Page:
An appeals court has sentenced Iranian filmmaker Keywan Karimi to one year in prison on charges of “insulting the sacred” and “spreading propaganda against the regime,” reducing his initial sentence of six years ‘ imprisonment.
Keywan Karimi, 30, said on Monday, February 22 that his prison sentence was reduced to one year, but he is still to receive 223 lashes as stipulated in the original sentence.
“I have no intention of leaving the country and I shall service the sentence,” he said, as quoted by the Times of India. “Even when I am in prison, I will make films.”
After almost two years of hearings, Karimi was found guilty on the propaganda and insult charges in connection with his documentary about political graffiti in Tehran, Writing on the City. The film, which according to his lawyer had not been publicly screened, looks at how graffiti has changed in Tehran in recent years, particularly in response to political and social events.
Karimi was also sentenced to receive lashes as punishment for having “illicit relations” because he shook hands with a woman to whom he was not related.
The filmmaker, who is from a Kurdish background, began filmmaking at a young age. He has a degree in media studies from the University of Tehran and has so far produced 12 films, as well as contributing to a number of photography projects.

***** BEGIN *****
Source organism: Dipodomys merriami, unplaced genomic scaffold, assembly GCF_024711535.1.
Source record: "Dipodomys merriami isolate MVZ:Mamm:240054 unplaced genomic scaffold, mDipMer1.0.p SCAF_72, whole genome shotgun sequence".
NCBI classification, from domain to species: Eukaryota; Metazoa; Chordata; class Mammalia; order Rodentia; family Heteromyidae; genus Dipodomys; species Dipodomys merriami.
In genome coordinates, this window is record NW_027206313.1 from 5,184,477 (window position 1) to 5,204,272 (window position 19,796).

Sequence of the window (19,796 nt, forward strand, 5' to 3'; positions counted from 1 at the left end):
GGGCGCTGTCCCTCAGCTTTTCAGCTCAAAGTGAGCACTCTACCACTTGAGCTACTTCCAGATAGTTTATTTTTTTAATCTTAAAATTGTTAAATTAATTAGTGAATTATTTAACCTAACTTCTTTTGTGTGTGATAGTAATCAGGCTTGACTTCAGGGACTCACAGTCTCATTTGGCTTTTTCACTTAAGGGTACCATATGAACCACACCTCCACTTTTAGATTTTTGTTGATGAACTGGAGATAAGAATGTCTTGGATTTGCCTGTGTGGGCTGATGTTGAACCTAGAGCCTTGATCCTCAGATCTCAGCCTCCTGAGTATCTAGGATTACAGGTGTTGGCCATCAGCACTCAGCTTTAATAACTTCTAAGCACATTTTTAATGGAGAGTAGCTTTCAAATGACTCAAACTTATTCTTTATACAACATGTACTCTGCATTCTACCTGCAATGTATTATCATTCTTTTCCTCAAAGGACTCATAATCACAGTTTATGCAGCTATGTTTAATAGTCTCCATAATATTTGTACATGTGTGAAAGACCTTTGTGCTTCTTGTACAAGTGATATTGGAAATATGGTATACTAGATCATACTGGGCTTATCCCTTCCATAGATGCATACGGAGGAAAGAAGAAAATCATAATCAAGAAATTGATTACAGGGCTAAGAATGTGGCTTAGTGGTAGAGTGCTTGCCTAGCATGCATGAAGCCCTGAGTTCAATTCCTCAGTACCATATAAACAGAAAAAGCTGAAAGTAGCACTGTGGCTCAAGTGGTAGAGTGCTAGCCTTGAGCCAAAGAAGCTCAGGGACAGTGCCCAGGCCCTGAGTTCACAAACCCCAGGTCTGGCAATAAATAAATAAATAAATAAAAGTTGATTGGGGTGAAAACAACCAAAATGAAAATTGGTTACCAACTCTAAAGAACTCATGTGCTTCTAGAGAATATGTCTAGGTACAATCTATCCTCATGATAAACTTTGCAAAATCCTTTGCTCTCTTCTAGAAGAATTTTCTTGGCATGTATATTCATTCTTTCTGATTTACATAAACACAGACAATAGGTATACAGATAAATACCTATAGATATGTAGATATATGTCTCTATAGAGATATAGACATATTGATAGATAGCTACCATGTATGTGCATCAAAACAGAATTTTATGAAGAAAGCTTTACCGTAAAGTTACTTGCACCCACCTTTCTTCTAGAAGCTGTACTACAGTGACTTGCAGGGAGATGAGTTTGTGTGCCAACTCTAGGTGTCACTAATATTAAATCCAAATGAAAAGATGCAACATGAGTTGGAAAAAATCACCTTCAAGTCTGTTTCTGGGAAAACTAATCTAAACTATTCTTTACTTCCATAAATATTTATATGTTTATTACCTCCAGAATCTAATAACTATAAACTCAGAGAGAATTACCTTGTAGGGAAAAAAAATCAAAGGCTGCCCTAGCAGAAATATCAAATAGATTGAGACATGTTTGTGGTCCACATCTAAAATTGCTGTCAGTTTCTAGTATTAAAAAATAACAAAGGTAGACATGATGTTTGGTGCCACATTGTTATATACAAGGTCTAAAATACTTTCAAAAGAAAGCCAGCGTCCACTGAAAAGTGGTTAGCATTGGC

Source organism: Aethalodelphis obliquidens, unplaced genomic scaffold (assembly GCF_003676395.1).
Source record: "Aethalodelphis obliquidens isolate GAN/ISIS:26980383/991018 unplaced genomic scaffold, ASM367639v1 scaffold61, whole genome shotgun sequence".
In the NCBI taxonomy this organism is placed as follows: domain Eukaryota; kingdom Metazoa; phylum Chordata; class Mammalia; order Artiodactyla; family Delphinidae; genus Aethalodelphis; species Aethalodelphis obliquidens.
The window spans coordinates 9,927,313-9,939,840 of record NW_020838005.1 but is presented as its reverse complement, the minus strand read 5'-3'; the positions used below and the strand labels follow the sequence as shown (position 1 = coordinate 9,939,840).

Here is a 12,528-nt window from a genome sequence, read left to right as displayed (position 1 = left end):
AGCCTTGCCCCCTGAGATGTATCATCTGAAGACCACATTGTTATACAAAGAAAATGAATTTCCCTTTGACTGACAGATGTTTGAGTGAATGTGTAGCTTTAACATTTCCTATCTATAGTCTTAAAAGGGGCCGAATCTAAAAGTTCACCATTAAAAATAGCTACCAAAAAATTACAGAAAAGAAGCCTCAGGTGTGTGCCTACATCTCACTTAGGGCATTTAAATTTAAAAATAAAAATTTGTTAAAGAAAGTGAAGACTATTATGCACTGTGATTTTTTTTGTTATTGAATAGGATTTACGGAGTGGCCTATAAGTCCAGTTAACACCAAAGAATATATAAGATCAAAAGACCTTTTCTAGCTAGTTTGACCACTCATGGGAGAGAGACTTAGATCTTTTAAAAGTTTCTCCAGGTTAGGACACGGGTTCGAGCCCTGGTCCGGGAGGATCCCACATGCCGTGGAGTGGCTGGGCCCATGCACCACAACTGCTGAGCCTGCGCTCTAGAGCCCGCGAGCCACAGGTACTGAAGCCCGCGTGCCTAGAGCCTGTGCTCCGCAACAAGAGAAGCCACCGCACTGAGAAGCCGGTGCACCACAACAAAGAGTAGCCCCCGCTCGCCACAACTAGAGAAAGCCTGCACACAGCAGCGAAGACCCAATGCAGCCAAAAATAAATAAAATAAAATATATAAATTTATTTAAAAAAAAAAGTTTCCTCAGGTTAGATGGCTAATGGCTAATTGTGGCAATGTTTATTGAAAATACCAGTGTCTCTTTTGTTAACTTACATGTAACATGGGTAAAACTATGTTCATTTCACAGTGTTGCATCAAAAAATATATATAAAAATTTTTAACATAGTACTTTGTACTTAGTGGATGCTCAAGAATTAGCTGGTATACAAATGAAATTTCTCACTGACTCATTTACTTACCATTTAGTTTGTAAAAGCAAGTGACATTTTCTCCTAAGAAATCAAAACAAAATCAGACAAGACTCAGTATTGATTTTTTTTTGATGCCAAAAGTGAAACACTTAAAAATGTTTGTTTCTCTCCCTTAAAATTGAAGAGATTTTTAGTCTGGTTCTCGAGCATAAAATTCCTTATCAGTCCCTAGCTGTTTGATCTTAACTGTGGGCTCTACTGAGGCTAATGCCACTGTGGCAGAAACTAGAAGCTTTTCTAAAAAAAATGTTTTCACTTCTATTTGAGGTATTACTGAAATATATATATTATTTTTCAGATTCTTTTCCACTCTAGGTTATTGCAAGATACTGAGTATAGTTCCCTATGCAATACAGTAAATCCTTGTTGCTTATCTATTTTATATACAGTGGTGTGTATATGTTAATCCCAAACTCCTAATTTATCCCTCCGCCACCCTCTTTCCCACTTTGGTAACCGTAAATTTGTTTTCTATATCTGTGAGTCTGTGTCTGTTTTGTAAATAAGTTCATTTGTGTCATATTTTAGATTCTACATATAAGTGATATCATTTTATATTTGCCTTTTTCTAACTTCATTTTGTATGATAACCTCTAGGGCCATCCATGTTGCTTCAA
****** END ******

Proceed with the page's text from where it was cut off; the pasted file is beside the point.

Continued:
Some of his films look at the situation for Kurdish people living on the border between Iran and Iraq. One documentary, The Broken Border, was awarded best short documentary at the Beirut International Film Festival in 2013. The film looks at the lives of people affected by the fuel smuggling trade between Iran and Iraq, and about the wildlife in the area.
Karimi is one of dozens of Iranian journalists, poets and artists arrested or sentenced to prison in what appears to be a preventive crackdown on free expression to Friday’s elections for parliament and the powerful Assembly of Experts, which will choose the next supreme leader.